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Carter; Israel’s Defense Capabilities May Have to Extend Beyond Recognized Borders

President Carter said today that Israel’s defense capabilities may have to extend “beyond the permanent and recognized borders” that may be agreed upon in a peace settlement between Israel and the Arab states.

While Carter said he did not want to be specific about this, he said it could mean an international force, a line that spreads 20 kilometers or so in a demilitarized zone or outposts consisting either of electronic equipment “or perhaps personnel outpost as were established in the Sinai region as a result of the Egyptian and Israeli agreement.”

Answering questions at a wide ranging press conference, Carter said “I am not trying to act as the one to lay down an ultimate settlement. I don’t know what an ultimate settlement will be.” But he indicated that he believed it would involve “minor adjustments to the pre-1967 border but that is a matter for Israel and her neighbors to decide between themselves.”

Carter stressed that in mid-May after he has a chance to talk to the leaders of Lebanon, Syria, Jordan, Egypt and Saudi Arabia, he will have a more clear idea of what are the positions of the parties to the conflict. Following is the text of the questions and answers on the Middle East issue during today’s press conference:

NOT JUST SEMANTICS

Q. Mr. President, you talked about defensible borders lately and what that means in regard to the Middle East. Could I ask you, sir, do you feel it would be appropriate in a Middle East peace settlement for the Israelis to keep some of the occupied land they took during the 1967 war in order to have secure borders?

A. The defensible border phrase, the secure border phrase are obviously just semantics. I think it’s a relatively insignificant development and a description of possible settlement in the Middle East to talk about these things as a distinction. Recognized borders have to be mutual. The Arab nations and the Israeli nation have to agree on permanent and recognized borders where sovereignty is legal as mutually agreed. Defense lines may or may not conform in the for-seeable future to those legal borders.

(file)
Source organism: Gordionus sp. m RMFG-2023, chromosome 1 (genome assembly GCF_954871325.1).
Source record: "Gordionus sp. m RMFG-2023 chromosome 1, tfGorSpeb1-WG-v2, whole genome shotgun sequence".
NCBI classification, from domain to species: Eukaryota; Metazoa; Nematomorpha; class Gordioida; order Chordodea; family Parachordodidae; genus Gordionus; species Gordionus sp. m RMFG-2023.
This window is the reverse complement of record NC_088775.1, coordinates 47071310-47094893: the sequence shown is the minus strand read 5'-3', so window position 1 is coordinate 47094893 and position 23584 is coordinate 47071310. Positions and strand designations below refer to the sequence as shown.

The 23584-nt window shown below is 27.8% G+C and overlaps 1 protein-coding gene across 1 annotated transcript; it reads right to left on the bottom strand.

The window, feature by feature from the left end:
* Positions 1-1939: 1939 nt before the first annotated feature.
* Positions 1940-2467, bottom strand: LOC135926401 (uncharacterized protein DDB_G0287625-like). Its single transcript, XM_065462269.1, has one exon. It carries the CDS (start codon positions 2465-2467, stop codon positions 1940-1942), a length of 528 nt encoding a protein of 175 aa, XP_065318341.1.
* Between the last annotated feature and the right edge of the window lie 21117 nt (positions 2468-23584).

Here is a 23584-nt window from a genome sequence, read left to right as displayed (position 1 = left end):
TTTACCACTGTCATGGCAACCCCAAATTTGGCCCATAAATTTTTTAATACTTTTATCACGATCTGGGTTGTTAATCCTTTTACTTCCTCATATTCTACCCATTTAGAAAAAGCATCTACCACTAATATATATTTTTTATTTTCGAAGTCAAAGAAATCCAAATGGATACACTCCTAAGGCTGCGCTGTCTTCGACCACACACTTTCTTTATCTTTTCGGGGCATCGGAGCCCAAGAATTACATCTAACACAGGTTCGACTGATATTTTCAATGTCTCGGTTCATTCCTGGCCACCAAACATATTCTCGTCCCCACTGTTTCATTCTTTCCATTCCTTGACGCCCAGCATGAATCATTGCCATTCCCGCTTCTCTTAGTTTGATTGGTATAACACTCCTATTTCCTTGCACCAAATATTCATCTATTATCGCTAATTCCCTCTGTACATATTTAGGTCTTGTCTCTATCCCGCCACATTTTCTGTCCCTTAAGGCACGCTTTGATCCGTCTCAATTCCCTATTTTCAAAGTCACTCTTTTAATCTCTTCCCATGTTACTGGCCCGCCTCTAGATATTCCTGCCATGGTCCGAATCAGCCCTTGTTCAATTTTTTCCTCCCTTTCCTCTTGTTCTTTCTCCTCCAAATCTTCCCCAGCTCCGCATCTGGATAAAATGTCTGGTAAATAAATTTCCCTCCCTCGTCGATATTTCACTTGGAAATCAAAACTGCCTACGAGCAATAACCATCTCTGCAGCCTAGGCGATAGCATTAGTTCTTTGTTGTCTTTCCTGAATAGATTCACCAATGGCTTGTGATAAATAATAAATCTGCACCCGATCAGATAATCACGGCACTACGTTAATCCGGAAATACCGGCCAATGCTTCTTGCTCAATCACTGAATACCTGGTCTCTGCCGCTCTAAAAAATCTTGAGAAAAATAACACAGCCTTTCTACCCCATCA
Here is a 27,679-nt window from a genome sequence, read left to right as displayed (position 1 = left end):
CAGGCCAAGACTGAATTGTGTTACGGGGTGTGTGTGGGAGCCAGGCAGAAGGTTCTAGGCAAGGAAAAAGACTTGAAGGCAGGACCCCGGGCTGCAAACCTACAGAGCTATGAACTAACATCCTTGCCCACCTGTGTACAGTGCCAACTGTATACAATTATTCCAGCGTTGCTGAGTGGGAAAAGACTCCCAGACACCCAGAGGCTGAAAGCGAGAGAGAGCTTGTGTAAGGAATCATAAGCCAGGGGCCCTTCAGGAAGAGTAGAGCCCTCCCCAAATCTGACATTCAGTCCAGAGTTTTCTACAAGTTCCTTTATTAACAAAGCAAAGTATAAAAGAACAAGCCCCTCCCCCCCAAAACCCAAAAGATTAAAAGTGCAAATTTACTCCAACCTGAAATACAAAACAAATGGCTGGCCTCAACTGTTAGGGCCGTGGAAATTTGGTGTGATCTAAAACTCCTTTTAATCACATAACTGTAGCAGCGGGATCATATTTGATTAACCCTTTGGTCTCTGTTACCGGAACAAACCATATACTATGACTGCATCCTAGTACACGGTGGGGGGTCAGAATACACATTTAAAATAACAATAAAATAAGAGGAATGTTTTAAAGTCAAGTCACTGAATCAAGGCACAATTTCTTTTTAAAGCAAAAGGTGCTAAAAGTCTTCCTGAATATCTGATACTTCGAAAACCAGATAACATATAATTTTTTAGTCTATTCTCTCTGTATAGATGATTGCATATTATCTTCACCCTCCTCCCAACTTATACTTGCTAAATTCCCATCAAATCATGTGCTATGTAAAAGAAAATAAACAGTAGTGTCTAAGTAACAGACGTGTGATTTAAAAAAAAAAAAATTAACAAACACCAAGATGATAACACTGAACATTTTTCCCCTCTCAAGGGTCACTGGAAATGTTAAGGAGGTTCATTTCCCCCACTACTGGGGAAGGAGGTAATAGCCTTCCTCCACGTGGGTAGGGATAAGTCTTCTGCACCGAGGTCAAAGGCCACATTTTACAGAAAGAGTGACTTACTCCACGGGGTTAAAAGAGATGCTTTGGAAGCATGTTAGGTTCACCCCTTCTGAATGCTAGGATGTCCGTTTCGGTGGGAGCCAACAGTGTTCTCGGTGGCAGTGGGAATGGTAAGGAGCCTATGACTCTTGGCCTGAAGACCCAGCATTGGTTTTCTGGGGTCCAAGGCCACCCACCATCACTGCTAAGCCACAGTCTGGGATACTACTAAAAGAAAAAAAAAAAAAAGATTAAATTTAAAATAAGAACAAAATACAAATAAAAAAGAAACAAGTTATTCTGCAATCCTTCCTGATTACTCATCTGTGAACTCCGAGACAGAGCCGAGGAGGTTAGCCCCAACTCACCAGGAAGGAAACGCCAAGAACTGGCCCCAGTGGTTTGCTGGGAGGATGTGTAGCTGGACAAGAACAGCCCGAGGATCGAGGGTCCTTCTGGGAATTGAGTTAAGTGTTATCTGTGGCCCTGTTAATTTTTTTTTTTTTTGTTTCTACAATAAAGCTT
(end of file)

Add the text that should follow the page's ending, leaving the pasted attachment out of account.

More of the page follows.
There may be extensions of it–Israeli defense capabilities beyond the permanent and recognized borders. I think this distinction is one that is now recognized by Israeli leaders. The definition of orders on a geographic basis is one that remains to be determined but I think it is important for the world to begin to see and for the interested parties to begin to see there can be a distinction between the two–the ability of Israel to defend herself by international agreement or by the sometime placement of Israeli forces themselves or by monitoring stations as had been the case in the Sinai beyond the actual sovereignty borders as mutually agreed by Israel and her neighbor.

WOULD LIKE TO SEE END OF BELLIGERENCE

Q. Does that mean international zones between the countries?

A. International zones could very well be part of an agreement. And I think that I can see, in a growing way, a step-by-step process where there might be a mutual agreement that the ultimate settlement, even including the border delineations would be at a certain described point in an interim state; may be two years, four years, eight years, or more, there would be a mutual demonstration of friendship and an end to the declaration of state of war.

I think what Israel would like to have is what we would like to have–a termination of belligerence towards Israel by her neighbors, a recognition of Israel’s right to exist, the right to exist in peace, the opening up of borders with free trade, tourist travel, cultural exchange between Israel and her neighbors, in other words, a stabilization of the situation in the Middle East without a constant threat to Israel’s existence by her neighbors. And this would involve substantial withdrawal of Israel’s present control over territories. Now where that withdrawal might end, I don’t know.